Overwintering cover crops and small grains

By James Hoorman, Hoorman Soil Health Services

The H2O Ohio program is a state conservation program that pays farmers for conservation practices.  It includes overwintering cover crops and a small grains program to help keep nutrients out of Lake Erie.   Farmers are now signing up for these programs but may not know or remember all the details.  Here is a summary of the key points for each program.

The purpose of these two programs is to encourage the establishment of overwintering cover crops program or a small grain.  The primary goals are to reduce sheet, rill, and wind erosion  and improve water quality by reducing excess nutrient flows to surface water.   Adding overwintering cover crops and small grains also increases crop and soil diversity to improve soil health.

Some key points on the overwintering cover crop program:  The overwintering cover crop must be established no later than October 15th.  Some farmers may need to hire a plane, helicopter, or a highboy applicator to get the cover crops planted in time, depending on time of harvest. Drilling and surface broadcasting are allowed if finished by October 15th.  The cover crop must be maintained until at least March 15th to qualify for payment.  The seed mix must include a minimum of 50% of the full rate of an overwintering species.  Producers need to follow NRCS Appendix A Cover Crop guidelines on seed quality and testing requirements. Make sure you apply enough seed based on pure live seed and germination!  Contact your seed supplier or local Soil & Water Conservation District (SWCD) to make sure you meet this requirement to get payment.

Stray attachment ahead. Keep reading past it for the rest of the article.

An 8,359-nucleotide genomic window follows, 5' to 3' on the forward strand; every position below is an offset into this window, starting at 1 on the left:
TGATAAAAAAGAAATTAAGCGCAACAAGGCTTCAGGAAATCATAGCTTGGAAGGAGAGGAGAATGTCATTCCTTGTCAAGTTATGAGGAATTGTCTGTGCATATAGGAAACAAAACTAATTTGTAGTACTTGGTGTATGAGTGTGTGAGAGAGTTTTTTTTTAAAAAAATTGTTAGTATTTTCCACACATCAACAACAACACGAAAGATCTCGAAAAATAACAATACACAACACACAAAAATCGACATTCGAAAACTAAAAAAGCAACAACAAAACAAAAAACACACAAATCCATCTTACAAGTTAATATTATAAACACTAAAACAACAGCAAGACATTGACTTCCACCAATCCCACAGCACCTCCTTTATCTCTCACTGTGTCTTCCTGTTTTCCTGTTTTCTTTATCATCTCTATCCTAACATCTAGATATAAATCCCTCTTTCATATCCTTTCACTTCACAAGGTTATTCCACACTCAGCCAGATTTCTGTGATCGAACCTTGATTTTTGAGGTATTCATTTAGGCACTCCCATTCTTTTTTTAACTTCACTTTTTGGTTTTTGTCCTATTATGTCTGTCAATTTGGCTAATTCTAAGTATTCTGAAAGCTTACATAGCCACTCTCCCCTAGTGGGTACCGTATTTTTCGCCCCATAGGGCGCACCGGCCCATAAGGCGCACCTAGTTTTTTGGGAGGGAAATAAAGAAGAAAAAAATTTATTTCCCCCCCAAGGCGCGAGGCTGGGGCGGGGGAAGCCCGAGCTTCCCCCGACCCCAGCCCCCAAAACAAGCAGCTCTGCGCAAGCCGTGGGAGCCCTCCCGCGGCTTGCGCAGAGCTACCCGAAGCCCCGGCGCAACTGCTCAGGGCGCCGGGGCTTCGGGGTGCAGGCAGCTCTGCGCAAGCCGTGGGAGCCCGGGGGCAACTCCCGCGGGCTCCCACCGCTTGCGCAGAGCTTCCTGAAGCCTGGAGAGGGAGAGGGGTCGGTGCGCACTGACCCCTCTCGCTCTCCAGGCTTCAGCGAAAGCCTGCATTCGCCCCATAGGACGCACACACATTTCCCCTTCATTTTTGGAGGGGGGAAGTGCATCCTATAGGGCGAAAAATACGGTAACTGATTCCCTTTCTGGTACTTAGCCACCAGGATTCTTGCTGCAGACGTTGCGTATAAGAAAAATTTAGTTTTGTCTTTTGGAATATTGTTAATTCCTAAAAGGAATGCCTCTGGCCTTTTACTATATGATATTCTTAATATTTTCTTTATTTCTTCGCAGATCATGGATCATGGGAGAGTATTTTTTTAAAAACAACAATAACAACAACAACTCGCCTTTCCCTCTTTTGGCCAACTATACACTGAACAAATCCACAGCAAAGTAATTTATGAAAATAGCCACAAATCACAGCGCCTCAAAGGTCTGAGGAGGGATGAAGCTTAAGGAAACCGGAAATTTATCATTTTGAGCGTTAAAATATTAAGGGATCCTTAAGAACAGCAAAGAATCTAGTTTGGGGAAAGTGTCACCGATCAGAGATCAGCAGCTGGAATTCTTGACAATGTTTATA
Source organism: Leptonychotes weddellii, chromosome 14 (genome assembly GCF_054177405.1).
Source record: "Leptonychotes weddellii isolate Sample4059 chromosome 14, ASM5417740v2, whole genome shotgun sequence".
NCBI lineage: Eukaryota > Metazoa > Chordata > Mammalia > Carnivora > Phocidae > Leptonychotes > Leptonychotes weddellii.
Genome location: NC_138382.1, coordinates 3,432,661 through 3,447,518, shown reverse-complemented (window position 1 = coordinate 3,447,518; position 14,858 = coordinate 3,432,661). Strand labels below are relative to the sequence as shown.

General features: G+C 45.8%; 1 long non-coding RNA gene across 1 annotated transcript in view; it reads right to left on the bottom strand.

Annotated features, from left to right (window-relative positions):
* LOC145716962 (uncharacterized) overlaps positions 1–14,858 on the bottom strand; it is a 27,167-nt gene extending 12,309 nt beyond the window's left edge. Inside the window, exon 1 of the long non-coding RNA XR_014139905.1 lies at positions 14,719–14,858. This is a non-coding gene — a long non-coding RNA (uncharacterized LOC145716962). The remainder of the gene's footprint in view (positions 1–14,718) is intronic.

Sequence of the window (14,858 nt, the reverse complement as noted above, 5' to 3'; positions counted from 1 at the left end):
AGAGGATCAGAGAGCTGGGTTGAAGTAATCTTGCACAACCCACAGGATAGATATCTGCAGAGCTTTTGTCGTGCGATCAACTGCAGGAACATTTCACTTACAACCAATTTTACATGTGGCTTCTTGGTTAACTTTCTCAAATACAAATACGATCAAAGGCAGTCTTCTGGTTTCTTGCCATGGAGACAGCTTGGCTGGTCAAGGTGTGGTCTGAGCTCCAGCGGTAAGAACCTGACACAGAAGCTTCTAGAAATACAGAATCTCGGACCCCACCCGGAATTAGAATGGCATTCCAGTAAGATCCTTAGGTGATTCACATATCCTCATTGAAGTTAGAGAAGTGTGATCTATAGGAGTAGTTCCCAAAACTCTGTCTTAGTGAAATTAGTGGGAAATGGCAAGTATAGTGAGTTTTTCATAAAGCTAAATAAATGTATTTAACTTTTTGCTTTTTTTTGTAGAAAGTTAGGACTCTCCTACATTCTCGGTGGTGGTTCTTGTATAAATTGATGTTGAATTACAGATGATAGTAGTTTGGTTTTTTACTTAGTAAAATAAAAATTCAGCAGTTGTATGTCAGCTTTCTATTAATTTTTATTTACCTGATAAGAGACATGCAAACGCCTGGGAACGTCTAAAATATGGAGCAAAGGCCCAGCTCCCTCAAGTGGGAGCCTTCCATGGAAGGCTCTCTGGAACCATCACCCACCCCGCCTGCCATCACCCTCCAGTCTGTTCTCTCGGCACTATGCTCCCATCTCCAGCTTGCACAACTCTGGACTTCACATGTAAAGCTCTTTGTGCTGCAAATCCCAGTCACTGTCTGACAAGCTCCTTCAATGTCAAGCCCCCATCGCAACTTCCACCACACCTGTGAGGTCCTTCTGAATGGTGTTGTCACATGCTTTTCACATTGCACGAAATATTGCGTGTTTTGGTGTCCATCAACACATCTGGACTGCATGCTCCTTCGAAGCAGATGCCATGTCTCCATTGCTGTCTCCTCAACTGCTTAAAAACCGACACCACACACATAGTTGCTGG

Adding a small grain to a corn-soybean crop rotation adds both crop and soil diversity but also improves soil health by breaking up the pest cycle and allowing other cover crops to be grown after the small grain is harvested.  This practice is limited to no more than one third of an applicant’s total cropland acres. Small grains include winter annuals (wheat, barley, rye, etc.) and must be harvested as a grain; the crop cannot be harvested as a forage.  A cover crop or double crop is required to be planted following the harvest of the small grain crop and must be planted by October 15th to qualify.

Other requirements that apply to overwintering cover crops and small grains include that manure and/or fertilizer, based on the voluntary nutrient management plan (VNMP), may be applied prior to seeding or after March 15th. Manure shall not be applied on frozen, snow-covered or saturated soils or applied when the local weather forecast for the application area contains greater than a 50% chance of precipitation exceeding one-half inch in a 2- hour period. Fertilizer shall not be applied on frozen, snow-covered or saturated soils or applied when the local weather forecast for the application area contains greater than a 50% chance of precipitation exceeding one inch in a 12-hour period. Producers may apply for these practices for up to three years. In addition, for small grains, no broadcast fertilizer applications are allowed during the time period the cover crop or double crop is required to be maintained.  Crop residue must be maintained until March 15, no fall or winter full width tillage is allowed.

Farmers need to fill out a VNMP to qualify and must supply that to their local soil and water conservation district.  As part of both the overwintering cover crops and the small grains program, they need to provide acres and field maps where the cover crop and or small grain  is established.  Also provide seed tags or seed tests (including: % purity, % germ., % weed seed, Ohio noxious weed content) and bills for the cover crop and or small grain. For small grains, the local SWCD will verify whether the small grain was harvested and whether a cover crop or double crop has been planted.

The local SWCD will review all information to complete the contract and determine eligibility, enter info into their Beehive, and conduct site visits to verify overwintering cover crop are established and maintained until March 15.  Payments to producer’s include $25 per acre payment annually for overwintering cover crops and $35 per acre for small grains, for up to three years when verification of all program requirements are met. These conservation practices keep our soils covered with living plants and living roots after the main crop is harvested and keep both soil, sediment, and nutrients on the land, and out of surface water.

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